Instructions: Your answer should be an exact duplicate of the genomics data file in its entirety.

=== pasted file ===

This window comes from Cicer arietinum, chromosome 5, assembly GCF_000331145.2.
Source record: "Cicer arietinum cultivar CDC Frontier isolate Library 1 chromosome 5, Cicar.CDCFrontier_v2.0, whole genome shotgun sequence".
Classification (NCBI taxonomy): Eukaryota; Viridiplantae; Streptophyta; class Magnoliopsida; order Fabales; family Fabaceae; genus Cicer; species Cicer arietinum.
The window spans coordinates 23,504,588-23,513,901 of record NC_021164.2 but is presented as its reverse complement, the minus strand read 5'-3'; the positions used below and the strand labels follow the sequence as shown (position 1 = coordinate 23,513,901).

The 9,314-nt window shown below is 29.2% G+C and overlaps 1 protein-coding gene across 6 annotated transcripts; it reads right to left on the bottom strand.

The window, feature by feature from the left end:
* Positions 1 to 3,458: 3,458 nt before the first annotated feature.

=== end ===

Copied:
This window comes from Cicer arietinum, chromosome 5, assembly GCF_000331145.2.
Source record: "Cicer arietinum cultivar CDC Frontier isolate Library 1 chromosome 5, Cicar.CDCFrontier_v2.0, whole genome shotgun sequence".
Classification (NCBI taxonomy): Eukaryota; Viridiplantae; Streptophyta; class Magnoliopsida; order Fabales; family Fabaceae; genus Cicer; species Cicer arietinum.
The window spans coordinates 23,504,588-23,513,901 of record NC_021164.2 but is presented as its reverse complement, the minus strand read 5'-3'; the positions used below and the strand labels follow the sequence as shown (position 1 = coordinate 23,513,901).

The 9,314-nt window shown below is 29.2% G+C and overlaps 1 protein-coding gene across 6 annotated transcripts; it reads right to left on the bottom strand.

The window, feature by feature from the left end:
* Positions 1 to 3,458: 3,458 nt before the first annotated feature.